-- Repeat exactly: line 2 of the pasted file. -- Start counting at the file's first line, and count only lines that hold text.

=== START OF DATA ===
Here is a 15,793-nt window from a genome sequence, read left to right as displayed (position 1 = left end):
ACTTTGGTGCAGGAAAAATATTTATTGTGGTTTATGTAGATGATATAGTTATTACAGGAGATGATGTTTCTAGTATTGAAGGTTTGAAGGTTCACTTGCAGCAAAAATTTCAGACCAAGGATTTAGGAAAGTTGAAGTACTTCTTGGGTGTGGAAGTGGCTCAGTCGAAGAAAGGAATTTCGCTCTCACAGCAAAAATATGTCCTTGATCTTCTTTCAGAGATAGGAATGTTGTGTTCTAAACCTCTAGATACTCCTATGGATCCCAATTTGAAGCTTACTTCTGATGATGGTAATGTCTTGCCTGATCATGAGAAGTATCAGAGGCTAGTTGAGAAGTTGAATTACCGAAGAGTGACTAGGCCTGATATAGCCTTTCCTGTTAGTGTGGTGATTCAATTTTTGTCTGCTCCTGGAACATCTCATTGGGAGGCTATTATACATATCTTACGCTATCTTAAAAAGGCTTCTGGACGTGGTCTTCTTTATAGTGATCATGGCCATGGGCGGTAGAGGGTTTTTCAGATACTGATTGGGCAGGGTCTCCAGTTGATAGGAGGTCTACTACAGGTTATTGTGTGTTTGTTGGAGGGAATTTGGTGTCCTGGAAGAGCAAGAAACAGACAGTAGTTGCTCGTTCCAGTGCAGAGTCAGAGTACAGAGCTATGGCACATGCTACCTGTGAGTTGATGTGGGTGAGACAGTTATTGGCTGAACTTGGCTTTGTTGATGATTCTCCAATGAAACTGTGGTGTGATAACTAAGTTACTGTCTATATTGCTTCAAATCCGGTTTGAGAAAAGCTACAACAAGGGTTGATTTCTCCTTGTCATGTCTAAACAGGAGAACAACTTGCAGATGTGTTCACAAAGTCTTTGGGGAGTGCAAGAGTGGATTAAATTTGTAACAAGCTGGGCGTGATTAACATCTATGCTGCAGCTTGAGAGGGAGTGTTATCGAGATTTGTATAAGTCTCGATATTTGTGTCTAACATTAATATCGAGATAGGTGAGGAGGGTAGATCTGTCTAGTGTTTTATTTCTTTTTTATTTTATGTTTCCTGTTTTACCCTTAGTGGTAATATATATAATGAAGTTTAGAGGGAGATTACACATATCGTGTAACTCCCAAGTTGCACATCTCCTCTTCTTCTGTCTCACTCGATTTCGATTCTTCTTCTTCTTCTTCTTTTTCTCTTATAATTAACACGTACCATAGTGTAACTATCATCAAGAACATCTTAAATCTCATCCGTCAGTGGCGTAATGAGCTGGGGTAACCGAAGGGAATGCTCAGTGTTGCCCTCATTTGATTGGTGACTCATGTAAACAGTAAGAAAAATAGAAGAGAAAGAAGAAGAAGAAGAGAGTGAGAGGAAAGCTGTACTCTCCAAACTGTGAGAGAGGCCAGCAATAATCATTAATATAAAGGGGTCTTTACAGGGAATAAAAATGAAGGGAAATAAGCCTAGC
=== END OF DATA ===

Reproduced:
ACTTTGGTGCAGGAAAAATATTTATTGTGGTTTATGTAGATGATATAGTTATTACAGGAGATGATGTTTCTAGTATTGAAGGTTTGAAGGTTCACTTGCAGCAAAAATTTCAGACCAAGGATTTAGGAAAGTTGAAGTACTTCTTGGGTGTGGAAGTGGCTCAGTCGAAGAAAGGAATTTCGCTCTCACAGCAAAAATATGTCCTTGATCTTCTTTCAGAGATAGGAATGTTGTGTTCTAAACCTCTAGATACTCCTATGGATCCCAATTTGAAGCTTACTTCTGATGATGGTAATGTCTTGCCTGATCATGAGAAGTATCAGAGGCTAGTTGAGAAGTTGAATTACCGAAGAGTGACTAGGCCTGATATAGCCTTTCCTGTTAGTGTGGTGATTCAATTTTTGTCTGCTCCTGGAACATCTCATTGGGAGGCTATTATACATATCTTACGCTATCTTAAAAAGGCTTCTGGACGTGGTCTTCTTTATAGTGATCATGGCCATGGGCGGTAGAGGGTTTTTCAGATACTGATTGGGCAGGGTCTCCAGTTGATAGGAGGTCTACTACAGGTTATTGTGTGTTTGTTGGAGGGAATTTGGTGTCCTGGAAGAGCAAGAAACAGACAGTAGTTGCTCGTTCCAGTGCAGAGTCAGAGTACAGAGCTATGGCACATGCTACCTGTGAGTTGATGTGGGTGAGACAGTTATTGGCTGAACTTGGCTTTGTTGATGATTCTCCAATGAAACTGTGGTGTGATAACTAAGTTACTGTCTATATTGCTTCAAATCCGGTTTGAGAAAAGCTACAACAAGGGTTGATTTCTCCTTGTCATGTCTAAACAGGAGAACAACTTGCAGATGTGTTCACAAAGTCTTTGGGGAGTGCAAGAGTGGATTAAATTTGTAACAAGCTGGGCGTGATTAACATCTATGCTGCAGCTTGAGAGGGAGTGTTATCGAGATTTGTATAAGTCTCGATATTTGTGTCTAACATTAATATCGAGATAGGTGAGGAGGGTAGATCTGTCTAGTGTTTTATTTCTTTTTTATTTTATGTTTCCTGTTTTACCCTTAGTGGTAATATATATAATGAAGTTTAGAGGGAGATTACACATATCGTGTAACTCCCAAGTTGCACATCTCCTCTTCTTCTGTCTCACTCGATTTCGATTCTTCTTCTTCTTCTTCTTTTTCTCTTATAATTAACACGTACCATAGTGTAACTATCATCAAGAACATCTTAAATCTCATCCGTCAGTGGCGTAATGAGCTGGGGTAACCGAAGGGAATGCTCAGTGTTGCCCTCATTTGATTGGTGACTCATGTAAACAGTAAGAAAAATAGAAGAGAAAGAAGAAGAAGAAGAGAGTGAGAGGAAAGCTGTACTCTCCAAACTGTGAGAGAGGCCAGCAATAATCATTAATATAAAGGGGTCTTTACAGGGAATAAAAATGAAGGGAAATAAGCCTAGC